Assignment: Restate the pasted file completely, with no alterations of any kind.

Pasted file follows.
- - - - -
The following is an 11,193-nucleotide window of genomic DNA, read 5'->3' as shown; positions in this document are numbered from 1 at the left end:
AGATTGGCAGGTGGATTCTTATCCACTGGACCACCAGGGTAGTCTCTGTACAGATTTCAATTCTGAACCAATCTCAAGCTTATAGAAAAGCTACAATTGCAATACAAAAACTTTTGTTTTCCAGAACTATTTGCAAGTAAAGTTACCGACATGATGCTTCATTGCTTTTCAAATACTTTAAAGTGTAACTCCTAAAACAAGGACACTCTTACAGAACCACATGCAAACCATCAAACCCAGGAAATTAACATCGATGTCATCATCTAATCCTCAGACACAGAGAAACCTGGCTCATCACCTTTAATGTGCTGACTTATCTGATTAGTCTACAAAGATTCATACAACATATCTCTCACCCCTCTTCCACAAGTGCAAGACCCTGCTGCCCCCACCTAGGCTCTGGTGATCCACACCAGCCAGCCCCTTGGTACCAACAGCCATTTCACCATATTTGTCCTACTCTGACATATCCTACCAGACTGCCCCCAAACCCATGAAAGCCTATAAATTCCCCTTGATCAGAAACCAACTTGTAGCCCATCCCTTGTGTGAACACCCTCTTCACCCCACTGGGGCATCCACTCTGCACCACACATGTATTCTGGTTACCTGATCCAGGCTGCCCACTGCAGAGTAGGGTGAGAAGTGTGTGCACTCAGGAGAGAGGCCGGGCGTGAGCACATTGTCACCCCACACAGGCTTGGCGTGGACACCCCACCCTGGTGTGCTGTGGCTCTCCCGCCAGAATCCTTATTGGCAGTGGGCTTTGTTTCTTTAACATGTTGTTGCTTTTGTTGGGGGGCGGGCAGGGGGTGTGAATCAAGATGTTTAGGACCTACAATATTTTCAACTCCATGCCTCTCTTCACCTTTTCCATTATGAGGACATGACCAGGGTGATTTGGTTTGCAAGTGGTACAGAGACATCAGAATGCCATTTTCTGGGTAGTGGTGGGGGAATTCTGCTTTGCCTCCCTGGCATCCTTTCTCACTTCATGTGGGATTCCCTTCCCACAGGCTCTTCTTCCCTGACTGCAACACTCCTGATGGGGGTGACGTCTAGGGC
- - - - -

The following is an 11,193-nucleotide window of genomic DNA, read 5'->3' as shown; positions in this document are numbered from 1 at the left end:
AGATTGGCAGGTGGATTCTTATCCACTGGACCACCAGGGTAGTCTCTGTACAGATTTCAATTCTGAACCAATCTCAAGCTTATAGAAAAGCTACAATTGCAATACAAAAACTTTTGTTTTCCAGAACTATTTGCAAGTAAAGTTACCGACATGATGCTTCATTGCTTTTCAAATACTTTAAAGTGTAACTCCTAAAACAAGGACACTCTTACAGAACCACATGCAAACCATCAAACCCAGGAAATTAACATCGATGTCATCATCTAATCCTCAGACACAGAGAAACCTGGCTCATCACCTTTAATGTGCTGACTTATCTGATTAGTCTACAAAGATTCATACAACATATCTCTCACCCCTCTTCCACAAGTGCAAGACCCTGCTGCCCCCACCTAGGCTCTGGTGATCCACACCAGCCAGCCCCTTGGTACCAACAGCCATTTCACCATATTTGTCCTACTCTGACATATCCTACCAGACTGCCCCCAAACCCATGAAAGCCTATAAATTCCCCTTGATCAGAAACCAACTTGTAGCCCATCCCTTGTGTGAACACCCTCTTCACCCCACTGGGGCATCCACTCTGCACCACACATGTATTCTGGTTACCTGATCCAGGCTGCCCACTGCAGAGTAGGGTGAGAAGTGTGTGCACTCAGGAGAGAGGCCGGGCGTGAGCACATTGTCACCCCACACAGGCTTGGCGTGGACACCCCACCCTGGTGTGCTGTGGCTCTCCCGCCAGAATCCTTATTGGCAGTGGGCTTTGTTTCTTTAACATGTTGTTGCTTTTGTTGGGGGGCGGGCAGGGGGTGTGAATCAAGATGTTTAGGACCTACAATATTTTCAACTCCATGCCTCTCTTCACCTTTTCCATTATGAGGACATGACCAGGGTGATTTGGTTTGCAAGTGGTACAGAGACATCAGAATGCCATTTTCTGGGTAGTGGTGGGGGAATTCTGCTTTGCCTCCCTGGCATCCTTTCTCACTTCATGTGGGATTCCCTTCCCACAGGCTCTTCTTCCCTGACTGCAACACTCCTGATGGGGGTGACGTCTAGGGC